Part of what helps him as a shooter is being comfortable taking them with either foot. Of David’s 95 shots in Ligue 1 so far this season, 30 of them (31.5%) have come with his weaker left. His ability to let fly off both feet is partly reflected in his shot chart below, which includes some attempts from the wide left zone.
At this stage in his career though, the deficiencies in his movement he shows without the ball makes it hard to envision him getting into the 3.5+ shots per 90 territory that you see from the best forwards.
Passing and Link-Up
David has become a capable, instinctive passer and overall connector of play. He can receive ground passes and has good touch with either foot when it comes to making wall passes which help move Lille up the pitch. The striker is an excellent focal point for his side – only Mbappé (279) has received more progressive passes than David’s 278.
David is quite creative in attempting flick-ons and has the technical skill to operate within quick combinations. In those situations where the tempo increases, David can fire off short forward passes for nearby team-mates making runs. His assist for Cabella’s second goal against Monaco is an example of how good he can be in these dynamic moments.
The ball breaks forward in transition and David drops deep to receive, dragging his marker with him…
With Cabella making a third-man run, David instinctively helps the ball on for his team-mate…
And Cabella is now bearing now on goal…
Overall, in Ligue 1, only four players have created more chances for team-mates than David’s 45. It’s perhaps an aspect of his game that is overlooked.
How Good is Jonathan David?
David has an interesting profile because he’s got a number of strengths but it’s arguable that none of them yet are top tier.
His off-ball movement is not elite, although how far off it is from that level is up for some debate and he does have some shooting flexibility to his credit. He clearly holds his own when sealing his opponent and acting as a release valve.
To borrow an NFL phrase, David’s passing and ability to initiate combination plays help ‘move the chains’ into higher value areas. Overall as a playmaker though, he’s more of a tertiary creator. While he does rank seventh in total chance-creating carries in the league, not a ton of them have been from long-distance carries where he bends the defence before making something happen.
Compared to others within the big five leagues in Europe, David’s goal contribution numbers are good but rank a couple of levels below the absolute elite level.
His goal scoring in Ligue 1 is juiced up to some extent by the seven penalty goals he’s converted. Remove those and his output of 0.61 non-penalty goals and assists per 90 has him within the top 75, which is good but not great.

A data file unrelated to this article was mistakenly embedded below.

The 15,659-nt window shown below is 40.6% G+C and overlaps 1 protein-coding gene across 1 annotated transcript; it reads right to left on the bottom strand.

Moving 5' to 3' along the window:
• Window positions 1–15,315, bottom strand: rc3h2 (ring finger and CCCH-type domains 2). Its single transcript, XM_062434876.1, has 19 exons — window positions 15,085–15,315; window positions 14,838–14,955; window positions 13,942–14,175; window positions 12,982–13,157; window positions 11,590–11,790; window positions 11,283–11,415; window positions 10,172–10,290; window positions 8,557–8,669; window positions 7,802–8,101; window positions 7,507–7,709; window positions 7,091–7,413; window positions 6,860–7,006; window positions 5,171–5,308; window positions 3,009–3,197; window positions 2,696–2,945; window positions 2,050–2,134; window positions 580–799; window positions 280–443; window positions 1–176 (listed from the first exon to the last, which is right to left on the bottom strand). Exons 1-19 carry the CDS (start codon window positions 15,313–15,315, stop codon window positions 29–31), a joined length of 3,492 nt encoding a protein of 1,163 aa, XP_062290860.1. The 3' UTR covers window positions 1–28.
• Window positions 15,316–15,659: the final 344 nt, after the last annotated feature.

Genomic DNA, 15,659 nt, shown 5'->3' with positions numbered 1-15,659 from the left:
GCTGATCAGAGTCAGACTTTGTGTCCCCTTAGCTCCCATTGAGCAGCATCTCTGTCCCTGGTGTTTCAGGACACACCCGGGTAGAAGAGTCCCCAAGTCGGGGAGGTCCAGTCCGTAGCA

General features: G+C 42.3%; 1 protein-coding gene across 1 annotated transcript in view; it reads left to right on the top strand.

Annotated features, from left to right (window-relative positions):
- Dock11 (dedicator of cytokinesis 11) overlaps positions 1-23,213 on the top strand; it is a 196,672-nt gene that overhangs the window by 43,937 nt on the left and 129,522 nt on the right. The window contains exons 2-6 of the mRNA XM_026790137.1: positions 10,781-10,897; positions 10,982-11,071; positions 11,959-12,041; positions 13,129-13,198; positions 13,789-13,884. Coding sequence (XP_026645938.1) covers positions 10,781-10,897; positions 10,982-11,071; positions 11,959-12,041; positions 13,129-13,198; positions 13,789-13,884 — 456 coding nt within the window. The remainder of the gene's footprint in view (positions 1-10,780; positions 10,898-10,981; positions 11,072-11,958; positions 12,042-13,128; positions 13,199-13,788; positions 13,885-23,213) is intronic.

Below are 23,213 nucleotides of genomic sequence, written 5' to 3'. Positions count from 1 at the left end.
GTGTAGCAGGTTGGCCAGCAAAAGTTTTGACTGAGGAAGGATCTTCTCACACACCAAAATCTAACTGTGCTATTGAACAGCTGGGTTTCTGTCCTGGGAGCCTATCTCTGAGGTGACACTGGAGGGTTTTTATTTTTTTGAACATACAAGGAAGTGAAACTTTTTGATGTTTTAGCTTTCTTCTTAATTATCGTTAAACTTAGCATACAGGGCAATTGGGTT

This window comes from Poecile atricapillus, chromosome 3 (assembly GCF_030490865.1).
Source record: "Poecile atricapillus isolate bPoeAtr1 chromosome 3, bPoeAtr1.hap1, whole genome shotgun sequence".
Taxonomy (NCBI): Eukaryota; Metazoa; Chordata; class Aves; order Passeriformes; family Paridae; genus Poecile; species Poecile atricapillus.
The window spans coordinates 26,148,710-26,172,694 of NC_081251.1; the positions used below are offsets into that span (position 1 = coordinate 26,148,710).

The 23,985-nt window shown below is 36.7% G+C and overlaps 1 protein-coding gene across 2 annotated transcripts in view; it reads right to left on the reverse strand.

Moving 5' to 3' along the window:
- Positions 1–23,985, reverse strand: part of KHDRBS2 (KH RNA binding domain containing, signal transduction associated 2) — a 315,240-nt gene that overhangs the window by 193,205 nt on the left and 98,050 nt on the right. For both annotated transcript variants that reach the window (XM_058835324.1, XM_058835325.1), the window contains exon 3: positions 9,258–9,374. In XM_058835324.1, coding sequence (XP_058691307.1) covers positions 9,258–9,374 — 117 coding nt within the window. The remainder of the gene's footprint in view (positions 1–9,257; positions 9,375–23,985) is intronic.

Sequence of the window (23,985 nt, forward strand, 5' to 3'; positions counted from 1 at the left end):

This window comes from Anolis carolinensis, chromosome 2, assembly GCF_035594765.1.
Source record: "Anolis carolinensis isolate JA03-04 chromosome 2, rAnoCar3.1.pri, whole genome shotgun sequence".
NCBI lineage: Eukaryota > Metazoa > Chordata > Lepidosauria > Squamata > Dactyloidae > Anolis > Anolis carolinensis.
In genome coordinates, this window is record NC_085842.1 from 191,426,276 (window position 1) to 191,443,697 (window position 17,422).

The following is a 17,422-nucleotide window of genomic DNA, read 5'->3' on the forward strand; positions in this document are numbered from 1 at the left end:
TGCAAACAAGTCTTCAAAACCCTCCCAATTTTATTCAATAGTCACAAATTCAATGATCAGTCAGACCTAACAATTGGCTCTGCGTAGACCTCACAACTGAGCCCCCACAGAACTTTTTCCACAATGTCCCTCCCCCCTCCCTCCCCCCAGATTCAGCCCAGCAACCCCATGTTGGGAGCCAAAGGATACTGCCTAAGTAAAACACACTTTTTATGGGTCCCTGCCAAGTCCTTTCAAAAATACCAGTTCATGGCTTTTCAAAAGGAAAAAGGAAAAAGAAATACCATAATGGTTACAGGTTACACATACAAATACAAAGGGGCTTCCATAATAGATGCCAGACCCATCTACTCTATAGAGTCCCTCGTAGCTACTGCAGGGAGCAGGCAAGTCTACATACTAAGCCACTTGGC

Expected goals and assists paints him in a better light in the top 40, but still a rung below the likes of Victor Osimhen and Erling Haaland. As mentioned earlier, David being a non-elite box threat and playmaker puts a ceiling on his total shot output (which admittedly has still been quite solid this season).
Trying to guess translatability is never an exact science, but it’s possible to make a reasonable guess. Ligue 1 attacking talents have generally done well in different environments. David already has experience playing in a possession-based side that consistently faces low blocks while utilising width to stretch opponents (Lille are second in total number of 10+ open play sequences and have the third longest average time per sequence). That’s certainly a positive. There’ll also likely be a bump up in surrounding talent at his next stop.
While David not being a heavy on-ball initiator helps with his portability to other teams, the questions concerning the true extent of his off-ball prowess and passing make it harder to tell how much of a ceiling-raiser he ends up being.
It’s at least slightly plausible to imagine David in a role similar to Roberto Firmino with Liverpool during his heyday, where he got to play alongside prolific inside forwards in Mohamed Salah and Sadio Mané who made runs in behind while the Brazilian occupied deeper areas and made things happen. In that case, one would have to think highly of David’s back-to-goal play and playmaking for that to be his best path towards stardom. Perhaps he ends up once again in a striker duo like was the case with Burak Yılmaz, but that might take away from what’s made David stand out this season.
When it comes to thinking about David’s floor/ceiling, a noteworthy comparison might be Alexandre Lacazette. Both were proficient with their link-up play and bringing others into the fold. David is a bit quicker while Lacazette was slightly more adept at creating individual shooting opportunities. Both made a leap in their early 20s and in Lacazette’s case, he continued adding different things to his game which helped him produce 0.75 non-penalty goals and assists per 90 from 2015-17 in France.
If David does move on from Lille this summer at or near the reported €65 million fee being quoted, the downside would be that while it’s unlikely for him to be a complete bust, he may not provide added value on his deal which was also the case with Lacazette at Arsenal (although David would be nearly two and a half years younger than Lacazette was when he made his move).
It’s not out of the range of possibilities that he gets to a point where he can elevate a big club’s attack to a very high level. But it’d involve a noteworthy jump in skill.
Jonathan David is clearly a good player, and maybe ends up as a great one during his prime. Top European sides will be hoping that if they acquire him, there’s another leap on the horizon for the Canadian striker.